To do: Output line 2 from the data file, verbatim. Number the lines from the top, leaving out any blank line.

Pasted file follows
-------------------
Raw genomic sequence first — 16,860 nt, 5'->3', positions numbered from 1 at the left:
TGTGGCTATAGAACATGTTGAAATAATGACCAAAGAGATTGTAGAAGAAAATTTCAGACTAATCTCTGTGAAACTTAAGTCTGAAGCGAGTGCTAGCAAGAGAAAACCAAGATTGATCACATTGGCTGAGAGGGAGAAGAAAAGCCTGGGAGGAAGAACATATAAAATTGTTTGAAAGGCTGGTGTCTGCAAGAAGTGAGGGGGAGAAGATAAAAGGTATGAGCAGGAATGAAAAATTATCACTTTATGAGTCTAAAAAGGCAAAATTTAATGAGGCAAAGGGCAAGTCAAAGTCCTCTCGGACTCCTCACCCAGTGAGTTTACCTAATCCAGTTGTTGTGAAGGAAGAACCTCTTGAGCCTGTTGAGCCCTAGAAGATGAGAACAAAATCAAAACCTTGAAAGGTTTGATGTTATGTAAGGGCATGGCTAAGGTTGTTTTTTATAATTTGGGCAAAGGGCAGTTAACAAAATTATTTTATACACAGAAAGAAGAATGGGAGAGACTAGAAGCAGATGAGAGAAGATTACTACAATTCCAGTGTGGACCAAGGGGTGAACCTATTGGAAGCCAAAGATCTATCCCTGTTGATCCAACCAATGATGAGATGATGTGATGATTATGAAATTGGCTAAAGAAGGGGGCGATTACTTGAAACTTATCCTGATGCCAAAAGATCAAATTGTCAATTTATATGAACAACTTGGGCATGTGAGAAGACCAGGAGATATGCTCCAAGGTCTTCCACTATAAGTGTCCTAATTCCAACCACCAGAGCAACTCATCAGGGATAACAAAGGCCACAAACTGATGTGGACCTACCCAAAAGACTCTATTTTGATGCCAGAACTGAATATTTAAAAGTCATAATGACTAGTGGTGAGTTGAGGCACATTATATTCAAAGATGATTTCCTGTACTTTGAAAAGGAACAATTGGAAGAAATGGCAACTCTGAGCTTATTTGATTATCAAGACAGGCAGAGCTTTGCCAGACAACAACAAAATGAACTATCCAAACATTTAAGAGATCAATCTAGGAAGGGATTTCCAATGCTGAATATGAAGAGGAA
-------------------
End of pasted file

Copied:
TGTGGCTATAGAACATGTTGAAATAATGACCAAAGAGATTGTAGAAGAAAATTTCAGACTAATCTCTGTGAAACTTAAGTCTGAAGCGAGTGCTAGCAAGAGAAAACCAAGATTGATCACATTGGCTGAGAGGGAGAAGAAAAGCCTGGGAGGAAGAACATATAAAATTGTTTGAAAGGCTGGTGTCTGCAAGAAGTGAGGGGGAGAAGATAAAAGGTATGAGCAGGAATGAAAAATTATCACTTTATGAGTCTAAAAAGGCAAAATTTAATGAGGCAAAGGGCAAGTCAAAGTCCTCTCGGACTCCTCACCCAGTGAGTTTACCTAATCCAGTTGTTGTGAAGGAAGAACCTCTTGAGCCTGTTGAGCCCTAGAAGATGAGAACAAAATCAAAACCTTGAAAGGTTTGATGTTATGTAAGGGCATGGCTAAGGTTGTTTTTTATAATTTGGGCAAAGGGCAGTTAACAAAATTATTTTATACACAGAAAGAAGAATGGGAGAGACTAGAAGCAGATGAGAGAAGATTACTACAATTCCAGTGTGGACCAAGGGGTGAACCTATTGGAAGCCAAAGATCTATCCCTGTTGATCCAACCAATGATGAGATGATGTGATGATTATGAAATTGGCTAAAGAAGGGGGCGATTACTTGAAACTTATCCTGATGCCAAAAGATCAAATTGTCAATTTATATGAACAACTTGGGCATGTGAGAAGACCAGGAGATATGCTCCAAGGTCTTCCACTATAAGTGTCCTAATTCCAACCACCAGAGCAACTCATCAGGGATAACAAAGGCCACAAACTGATGTGGACCTACCCAAAAGACTCTATTTTGATGCCAGAACTGAATATTTAAAAGTCATAATGACTAGTGGTGAGTTGAGGCACATTATATTCAAAGATGATTTCCTGTACTTTGAAAAGGAACAATTGGAAGAAATGGCAACTCTGAGCTTATTTGATTATCAAGACAGGCAGAGCTTTGCCAGACAACAACAAAATGAACTATCCAAACATTTAAGAGATCAATCTAGGAAGGGATTTCCAATGCTGAATATGAAGAGGAA